Messing up the selection procedure

COLUMN BY WAINGANKAR

Amol Muzumdar, who has over 7000 runs to his credit in first class cricket, does not find a place in the West Zone team.-THE HINDU PHOTO LIBRARY

THE Karnataka State Cricket Association had moved two resolutions at the last AGM of the BCCI, but politicking didn't allow it to be tabled. One of the resolutions was about a 3-member national selection committee. It was in 1997 that the BCCI had formed a 9-member committee to study and recommend the advantages of a 3-member national selection committee, but the report was not discussed in the Working Committee.

Looking at the way the zonal selectors have selected their respective zonal teams for the Duleep Trophy, the KSCA Secretary Brijesh Patel may have to amend his resolution. Indian cricket selection is in a terrible mess. The West Zone selectors, knowing that the camp for the Indian probables would be held at Bangalore from October 19 to 22, selected Tendulkar, Zaheer Khan, Irfan Pathan and Ajit Agarkar for the Duleep Trophy.

The North Zone selectors didn't pick Yuvraj Singh as he was to be selected for the Bangalore camp. Kiran More and his colleagues in the West Zone selection committee gave the impression that they met to pick the best players available, though at the time of writing I was told that they had chosen the four stand-byes whose names weren't announced. Why did they have to do that if other committees had announced the stand-byes?

The composition of the West Zone team was severely criticised by Sachin Tendulkar at the press conference. Tendulkar is not one to get into any controversy. In fact he never reacts to any controversy but the omission of Amol Muzumdar, who scored 593 runs with three centuries in the Ranji Trophy, irked him. "This is not the real West Zone team. How could you drop a batsman like Amol Muzumdar?" To provoke Tendulkar to step into a controversy, you really need to have messed up.

Amol Muzumdar, who has scored over 7000 first class runs, doesn't find a place in the zonal team? Ridiculous! But then in 1974, three selectors from Saurashtra, Gujarat and Maharashtra got together to drop Sunil Gavaskar and Ashok Mankad from the West Zone team against South Zone. They were replaced by Maharashtra's Madhu Gupte and Gujarat's Niranjan Mehta. Imagine the Chairman Polly Umrigar (Mumbai) and Mamasaheb Ghorpade (Baroda), the two knowledgeable former Test cricketers, in minority. This trend has been continuing and that is the reason Dilip Vengsarkar, after attending one West Zone selection committee meeting, never went for another.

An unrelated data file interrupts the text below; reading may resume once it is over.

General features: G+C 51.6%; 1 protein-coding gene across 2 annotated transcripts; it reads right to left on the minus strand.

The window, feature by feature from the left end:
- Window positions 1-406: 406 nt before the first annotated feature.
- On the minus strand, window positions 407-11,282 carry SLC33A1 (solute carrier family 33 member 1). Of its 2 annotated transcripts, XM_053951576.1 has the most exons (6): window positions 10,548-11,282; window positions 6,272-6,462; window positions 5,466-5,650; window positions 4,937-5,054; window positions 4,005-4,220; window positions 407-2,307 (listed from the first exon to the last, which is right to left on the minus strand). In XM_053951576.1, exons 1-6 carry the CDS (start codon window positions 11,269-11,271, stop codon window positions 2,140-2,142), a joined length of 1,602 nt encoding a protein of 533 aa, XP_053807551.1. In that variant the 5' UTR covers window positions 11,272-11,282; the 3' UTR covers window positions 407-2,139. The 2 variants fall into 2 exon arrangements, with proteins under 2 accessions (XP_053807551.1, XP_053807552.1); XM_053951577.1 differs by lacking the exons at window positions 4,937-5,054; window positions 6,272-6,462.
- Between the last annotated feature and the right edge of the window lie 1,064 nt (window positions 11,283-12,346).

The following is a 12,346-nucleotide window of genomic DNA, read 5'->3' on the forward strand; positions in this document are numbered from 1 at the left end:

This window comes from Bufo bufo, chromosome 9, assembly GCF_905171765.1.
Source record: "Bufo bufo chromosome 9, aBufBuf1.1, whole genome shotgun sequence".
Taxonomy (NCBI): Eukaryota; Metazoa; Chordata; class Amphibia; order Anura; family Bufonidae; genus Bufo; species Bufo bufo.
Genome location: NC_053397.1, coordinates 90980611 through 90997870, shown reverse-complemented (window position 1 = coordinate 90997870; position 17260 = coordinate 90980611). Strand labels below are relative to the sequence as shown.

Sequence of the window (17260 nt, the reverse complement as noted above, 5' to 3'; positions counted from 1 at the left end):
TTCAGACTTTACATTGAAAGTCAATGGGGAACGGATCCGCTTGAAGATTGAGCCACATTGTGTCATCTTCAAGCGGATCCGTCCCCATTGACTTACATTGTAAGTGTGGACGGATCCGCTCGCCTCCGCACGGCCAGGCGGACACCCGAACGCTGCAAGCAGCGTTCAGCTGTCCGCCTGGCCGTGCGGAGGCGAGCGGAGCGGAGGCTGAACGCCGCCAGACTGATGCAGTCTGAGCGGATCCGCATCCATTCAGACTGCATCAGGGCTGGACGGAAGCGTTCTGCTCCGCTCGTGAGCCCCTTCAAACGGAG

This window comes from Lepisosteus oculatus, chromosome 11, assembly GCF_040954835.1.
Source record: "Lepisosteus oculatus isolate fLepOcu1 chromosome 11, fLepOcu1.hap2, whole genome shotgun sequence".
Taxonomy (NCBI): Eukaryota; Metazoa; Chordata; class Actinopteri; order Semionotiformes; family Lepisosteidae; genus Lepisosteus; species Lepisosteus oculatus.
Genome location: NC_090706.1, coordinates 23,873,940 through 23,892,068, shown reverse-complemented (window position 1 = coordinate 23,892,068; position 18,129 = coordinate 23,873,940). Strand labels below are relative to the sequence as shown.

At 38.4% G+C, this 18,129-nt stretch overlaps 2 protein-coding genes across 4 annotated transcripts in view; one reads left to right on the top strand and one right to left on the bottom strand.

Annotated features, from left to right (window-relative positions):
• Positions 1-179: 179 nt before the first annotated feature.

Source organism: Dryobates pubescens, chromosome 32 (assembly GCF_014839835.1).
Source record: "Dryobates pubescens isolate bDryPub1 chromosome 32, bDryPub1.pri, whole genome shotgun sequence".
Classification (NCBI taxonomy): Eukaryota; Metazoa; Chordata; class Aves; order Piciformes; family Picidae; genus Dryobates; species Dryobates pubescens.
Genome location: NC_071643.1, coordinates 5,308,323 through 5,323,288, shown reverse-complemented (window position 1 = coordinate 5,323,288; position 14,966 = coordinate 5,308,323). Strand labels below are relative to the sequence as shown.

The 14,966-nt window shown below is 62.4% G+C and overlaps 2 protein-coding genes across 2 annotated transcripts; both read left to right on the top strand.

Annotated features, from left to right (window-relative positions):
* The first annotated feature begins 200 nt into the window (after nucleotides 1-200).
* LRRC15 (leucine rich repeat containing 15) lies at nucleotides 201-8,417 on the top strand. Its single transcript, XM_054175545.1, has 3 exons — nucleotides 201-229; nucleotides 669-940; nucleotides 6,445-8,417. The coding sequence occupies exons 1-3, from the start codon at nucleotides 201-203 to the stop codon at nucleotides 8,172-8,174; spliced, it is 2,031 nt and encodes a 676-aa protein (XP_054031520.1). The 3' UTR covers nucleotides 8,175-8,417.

A consistent performer, Joginder Sharma was not selected for the Challenger Series.-V.V. KRISHNAN

The solution is to have a 3-member zonal selection committee. Yes, you can have a 3-member national selection committee which should appoint 3-member zonal committees. Duleep Trophy is for the best 75 players and if the quota system is going to get rid of good players, a 3-member national selection committee will have no other option but to watch those players selected by each zone's five state selectors.

The workload on the professional selectors can be divided as is done in the Talent Resource Development Wing. Twenty Talent Resource Development Officers watch more than 250 matches in the different age-group tournaments. Similarly a 3-member zonal selection committee (Five committees) can watch Ranji matches and pick the zonal team. A 3-member national selection committee can oversee the operation. The current honorary system has become fundamentally about convenience and expedience. If instead, the selectors are paid to watch matches, there will be accountability. At the moment there is no accountability.

Yusuf Pathan, an off spinner from Baroda, with an average of 39 runs per wicket was selected for the Challenger Trophy. He may be talented but the fact is he hasn't performed. Picking 11 wickets in 12 one-day matches for Baroda with an economy rate of 4.40 is not good enough to be picked in the best 39 of India.

Joginder Sharma, an all rounder from Haryana, was a member of the Indian team that toured Bangladesh in March this year and he wasn't selected for the Challenger Series despite performing consistently. How could a player good enough to be in the 15 of the Indian team seven months back not be in the best 39 for the Challengers? This is something the national selection committee should answer.

At the moment there is no transparency in the selectorial process. There is no accountability. But there is this quota system. Greg Chappell may want India to go to another level but unless the existing selection system is changed, nothing will improve. We will still see undeserving players overtaking the performers and we will still get to read the selectors defending their indefensible decisions.

The BCCI is under pressure from the cricketing fraternity to make the selection process result-oriented. No longer can they avoid the issue. They need to act before anyone moves the court against the selection process. Though judicial petitioning should not be encouraged, it would be a legitimate demand to change the selection process.

So have five zonal committees of 3-members each appointed by a 3-member national selection committee and we will hopefully see a change for the better in Indian cricket. If 18 committed, experienced, professional former first class cricketers can't change the face of Indian cricket, no system can.